It was there when one of his colleagues, the lawmaker Julian Knight, accused soccer of acting in a “moral vacuum.” It was there when Liverpool and Tottenham, among others, announced that they planned to use the government’s furlough scheme to help offset the costs of the shutdown, and were promptly met with outright fury from their fans, and the public.
And most of all, it was there in the fraught discussion over how, and even if, the season should be resolved. That conversation was conducted not only between soccer fans and the public, but among soccer fans themselves, between those who longed for their passion to return, a signpost that life might once again return to normal, and those adamant that even thinking of a mere game demonstrated the most warped priorities.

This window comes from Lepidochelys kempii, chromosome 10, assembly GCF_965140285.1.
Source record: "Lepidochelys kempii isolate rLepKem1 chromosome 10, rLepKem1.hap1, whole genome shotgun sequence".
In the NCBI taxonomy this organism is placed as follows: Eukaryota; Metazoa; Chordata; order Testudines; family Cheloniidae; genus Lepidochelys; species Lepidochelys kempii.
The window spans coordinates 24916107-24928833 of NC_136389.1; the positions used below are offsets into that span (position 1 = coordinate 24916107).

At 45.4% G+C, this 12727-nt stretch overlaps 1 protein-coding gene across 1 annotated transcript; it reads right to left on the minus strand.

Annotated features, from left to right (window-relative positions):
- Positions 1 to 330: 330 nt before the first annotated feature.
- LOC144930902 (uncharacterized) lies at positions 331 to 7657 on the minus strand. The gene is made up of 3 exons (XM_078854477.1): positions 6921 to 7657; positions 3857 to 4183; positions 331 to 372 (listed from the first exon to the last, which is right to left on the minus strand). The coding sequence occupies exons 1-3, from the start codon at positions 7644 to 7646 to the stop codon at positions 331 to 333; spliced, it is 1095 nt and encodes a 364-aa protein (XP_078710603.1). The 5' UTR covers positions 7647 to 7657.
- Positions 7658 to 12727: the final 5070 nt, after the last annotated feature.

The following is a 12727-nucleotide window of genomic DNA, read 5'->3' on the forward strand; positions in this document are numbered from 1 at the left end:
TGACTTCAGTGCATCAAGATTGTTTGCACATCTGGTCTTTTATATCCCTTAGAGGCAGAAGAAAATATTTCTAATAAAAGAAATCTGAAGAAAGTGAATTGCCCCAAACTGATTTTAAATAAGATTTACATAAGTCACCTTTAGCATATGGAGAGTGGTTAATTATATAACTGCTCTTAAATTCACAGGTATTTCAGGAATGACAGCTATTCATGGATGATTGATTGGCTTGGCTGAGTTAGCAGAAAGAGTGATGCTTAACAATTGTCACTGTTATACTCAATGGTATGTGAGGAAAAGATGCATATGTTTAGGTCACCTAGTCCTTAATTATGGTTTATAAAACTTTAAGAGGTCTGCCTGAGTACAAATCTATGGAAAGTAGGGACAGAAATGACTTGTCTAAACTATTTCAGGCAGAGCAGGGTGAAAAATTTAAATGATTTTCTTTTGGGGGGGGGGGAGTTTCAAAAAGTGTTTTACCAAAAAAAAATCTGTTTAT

To some extent, of course, it was a false dichotomy — it was possible to want soccer to come back, to end the season on the field, even while it felt too soon to be discussing it — and it was not always a discussion held in good faith. Much of the debate was rooted in tribal loyalty, in believing that what was best for your team — or what was worst for your rival — just so happened to be best for all.
But it was striking, still, to see lifelong fans of a club, or of a sport, rail against the meaning of that club, or that sport: to hear the conviction with which they claimed soccer did not matter, even if the consequence might be that their club suffered, or ceased to exist; to read of the anonymous executives convinced of the moral repugnance of trying to keep their business model, if not their industry, alive; to see, with the framework removed, how easily the ornament might be smashed.